That’s what Dean had said to her this morning. He hadn’t wanted her to go to work. He’d wanted her to stay with him. He didn’t like Carol. Dean didn’t seem to like anyone Emily liked. She wasn’t sure what that said about him.

“You’ll make more in a morning with me than you will in a week at the Fat Hen.”

“The Blue Hen.”

“Whatever,” he said. He’d lit a cigarette even though he knew the smell made her sick in the morning. “You don’t need to run around like that.”

He didn’t like the idea of her waitressing. His mother was a waitress, and Dean didn’t like Emily to do anything that reminded him of his mother.

“It’s low-­class work,” he said.

Emily didn’t think any honest work was “low-­class,” whatever that meant coming from Dean. Carol treated her with respect. The customers, maybe because the Blue Hen was not the cheapest restaurant in town, were mostly polite. They tipped well. And usually, Emily was not half bad at the whole waitress thing. She liked talking to people, being friendly, and chitchatting about this and that with the regulars. Carol always made sure Emily had a meal before or after her shift and told everyone to help themselves to coffee and hot chocolate. The Blue Hen was the nicest place Emily had ever worked.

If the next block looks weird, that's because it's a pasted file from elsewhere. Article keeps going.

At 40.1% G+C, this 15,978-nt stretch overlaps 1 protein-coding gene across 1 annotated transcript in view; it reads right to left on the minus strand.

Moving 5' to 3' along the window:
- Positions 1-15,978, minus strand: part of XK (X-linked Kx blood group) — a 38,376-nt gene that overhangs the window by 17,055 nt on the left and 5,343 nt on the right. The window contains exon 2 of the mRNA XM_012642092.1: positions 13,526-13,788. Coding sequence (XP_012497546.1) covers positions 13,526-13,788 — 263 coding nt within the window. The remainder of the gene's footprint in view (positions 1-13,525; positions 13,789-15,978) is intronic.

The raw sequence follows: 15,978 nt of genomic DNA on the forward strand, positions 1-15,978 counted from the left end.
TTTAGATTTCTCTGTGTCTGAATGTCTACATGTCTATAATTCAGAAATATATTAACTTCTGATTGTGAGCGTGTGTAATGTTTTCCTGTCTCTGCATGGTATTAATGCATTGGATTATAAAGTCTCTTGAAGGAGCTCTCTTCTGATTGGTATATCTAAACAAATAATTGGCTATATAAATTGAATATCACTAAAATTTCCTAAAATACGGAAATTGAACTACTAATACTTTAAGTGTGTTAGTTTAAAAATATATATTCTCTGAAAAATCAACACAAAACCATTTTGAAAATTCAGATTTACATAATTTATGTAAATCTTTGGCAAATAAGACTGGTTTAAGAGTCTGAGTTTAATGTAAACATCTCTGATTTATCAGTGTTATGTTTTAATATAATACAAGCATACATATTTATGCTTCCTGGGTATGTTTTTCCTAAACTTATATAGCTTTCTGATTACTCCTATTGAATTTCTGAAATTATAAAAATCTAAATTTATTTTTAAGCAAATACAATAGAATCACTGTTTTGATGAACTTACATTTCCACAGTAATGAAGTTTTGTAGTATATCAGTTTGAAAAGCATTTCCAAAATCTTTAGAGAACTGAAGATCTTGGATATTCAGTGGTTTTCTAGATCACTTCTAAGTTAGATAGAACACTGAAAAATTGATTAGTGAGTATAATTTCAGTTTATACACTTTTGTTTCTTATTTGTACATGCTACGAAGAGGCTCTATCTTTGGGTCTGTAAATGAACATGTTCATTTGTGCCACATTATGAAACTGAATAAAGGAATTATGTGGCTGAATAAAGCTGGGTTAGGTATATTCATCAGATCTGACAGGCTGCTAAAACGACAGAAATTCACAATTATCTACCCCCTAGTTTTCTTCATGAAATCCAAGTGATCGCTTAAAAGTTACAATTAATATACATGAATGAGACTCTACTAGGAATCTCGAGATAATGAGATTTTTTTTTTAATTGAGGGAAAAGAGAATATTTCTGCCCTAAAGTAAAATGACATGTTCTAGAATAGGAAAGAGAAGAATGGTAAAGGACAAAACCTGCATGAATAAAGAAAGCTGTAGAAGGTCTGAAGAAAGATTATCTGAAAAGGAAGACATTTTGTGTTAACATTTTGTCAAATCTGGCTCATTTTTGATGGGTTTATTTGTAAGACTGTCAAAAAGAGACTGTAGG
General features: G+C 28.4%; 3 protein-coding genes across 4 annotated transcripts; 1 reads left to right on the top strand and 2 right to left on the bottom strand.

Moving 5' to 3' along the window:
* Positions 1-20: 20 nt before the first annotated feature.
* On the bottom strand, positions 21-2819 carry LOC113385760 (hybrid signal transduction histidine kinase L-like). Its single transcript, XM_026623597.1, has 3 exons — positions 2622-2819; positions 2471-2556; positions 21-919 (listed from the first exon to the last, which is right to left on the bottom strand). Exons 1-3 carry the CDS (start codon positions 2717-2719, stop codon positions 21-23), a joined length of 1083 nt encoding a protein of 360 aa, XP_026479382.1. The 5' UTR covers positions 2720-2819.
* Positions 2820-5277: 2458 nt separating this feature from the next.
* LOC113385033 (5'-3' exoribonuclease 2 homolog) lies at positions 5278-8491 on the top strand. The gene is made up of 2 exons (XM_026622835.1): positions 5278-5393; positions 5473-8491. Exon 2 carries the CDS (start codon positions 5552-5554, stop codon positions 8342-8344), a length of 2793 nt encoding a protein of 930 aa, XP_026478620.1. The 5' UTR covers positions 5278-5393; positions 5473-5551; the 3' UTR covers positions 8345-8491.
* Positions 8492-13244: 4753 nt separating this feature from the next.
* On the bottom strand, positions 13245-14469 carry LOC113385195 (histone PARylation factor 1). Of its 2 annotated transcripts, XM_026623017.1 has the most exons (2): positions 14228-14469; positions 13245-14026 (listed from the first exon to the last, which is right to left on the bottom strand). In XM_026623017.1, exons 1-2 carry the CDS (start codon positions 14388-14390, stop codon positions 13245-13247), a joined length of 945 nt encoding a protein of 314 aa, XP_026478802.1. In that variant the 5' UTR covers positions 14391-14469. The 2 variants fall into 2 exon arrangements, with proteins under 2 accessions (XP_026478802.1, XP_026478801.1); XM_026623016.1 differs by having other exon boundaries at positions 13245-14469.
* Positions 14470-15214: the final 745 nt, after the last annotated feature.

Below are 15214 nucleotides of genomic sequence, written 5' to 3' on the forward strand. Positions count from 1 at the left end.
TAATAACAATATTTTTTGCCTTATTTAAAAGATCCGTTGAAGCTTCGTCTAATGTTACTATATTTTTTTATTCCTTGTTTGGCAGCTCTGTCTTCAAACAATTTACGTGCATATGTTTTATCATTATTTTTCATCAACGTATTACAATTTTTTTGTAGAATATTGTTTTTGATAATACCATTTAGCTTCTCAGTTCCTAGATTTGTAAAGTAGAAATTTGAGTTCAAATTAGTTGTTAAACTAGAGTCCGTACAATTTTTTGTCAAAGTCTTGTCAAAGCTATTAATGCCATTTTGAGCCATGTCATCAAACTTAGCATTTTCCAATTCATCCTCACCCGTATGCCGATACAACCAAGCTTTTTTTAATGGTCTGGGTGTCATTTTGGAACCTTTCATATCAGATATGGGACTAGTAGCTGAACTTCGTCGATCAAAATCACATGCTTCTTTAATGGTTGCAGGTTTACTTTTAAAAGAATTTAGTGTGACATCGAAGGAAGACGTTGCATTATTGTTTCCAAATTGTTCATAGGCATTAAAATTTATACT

Dean was mad at her when she left. That was why she’d shown up to work all shaky and upset. Well, one of the reasons, anyway. She didn’t like it when he was mad, but if she didn’t go to work and bring in a regular paycheck, they didn’t always make it week to week. Then she’d have to borrow from her mother—­which she couldn’t do right now. And that was a whole other set of problems.